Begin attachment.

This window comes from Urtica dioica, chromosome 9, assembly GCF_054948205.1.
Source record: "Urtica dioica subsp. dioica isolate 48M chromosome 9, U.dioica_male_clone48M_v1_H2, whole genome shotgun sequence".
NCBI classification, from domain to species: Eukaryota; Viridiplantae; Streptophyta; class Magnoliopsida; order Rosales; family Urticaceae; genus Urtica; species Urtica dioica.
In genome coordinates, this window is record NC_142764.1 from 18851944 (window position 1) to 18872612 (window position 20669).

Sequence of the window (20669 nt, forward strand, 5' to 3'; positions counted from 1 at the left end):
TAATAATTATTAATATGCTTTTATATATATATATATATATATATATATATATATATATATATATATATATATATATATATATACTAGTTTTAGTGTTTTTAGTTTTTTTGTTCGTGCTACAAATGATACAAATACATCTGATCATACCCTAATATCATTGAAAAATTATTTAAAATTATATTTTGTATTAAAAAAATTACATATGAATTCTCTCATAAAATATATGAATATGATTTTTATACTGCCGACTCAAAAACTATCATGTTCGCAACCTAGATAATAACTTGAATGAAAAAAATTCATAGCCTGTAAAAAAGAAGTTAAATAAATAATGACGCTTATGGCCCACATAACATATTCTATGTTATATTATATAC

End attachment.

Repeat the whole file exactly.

This window comes from Urtica dioica, chromosome 9, assembly GCF_054948205.1.
Source record: "Urtica dioica subsp. dioica isolate 48M chromosome 9, U.dioica_male_clone48M_v1_H2, whole genome shotgun sequence".
NCBI classification, from domain to species: Eukaryota; Viridiplantae; Streptophyta; class Magnoliopsida; order Rosales; family Urticaceae; genus Urtica; species Urtica dioica.
In genome coordinates, this window is record NC_142764.1 from 18851944 (window position 1) to 18872612 (window position 20669).

Sequence of the window (20669 nt, forward strand, 5' to 3'; positions counted from 1 at the left end):
TAATAATTATTAATATGCTTTTATATATATATATATATATATATATATATATATATATATATATATATATATATATATATATACTAGTTTTAGTGTTTTTAGTTTTTTTGTTCGTGCTACAAATGATACAAATACATCTGATCATACCCTAATATCATTGAAAAATTATTTAAAATTATATTTTGTATTAAAAAAATTACATATGAATTCTCTCATAAAATATATGAATATGATTTTTATACTGCCGACTCAAAAACTATCATGTTCGCAACCTAGATAATAACTTGAATGAAAAAAATTCATAGCCTGTAAAAAAGAAGTTAAATAAATAATGACGCTTATGGCCCACATAACATATTCTATGTTATATTATATAC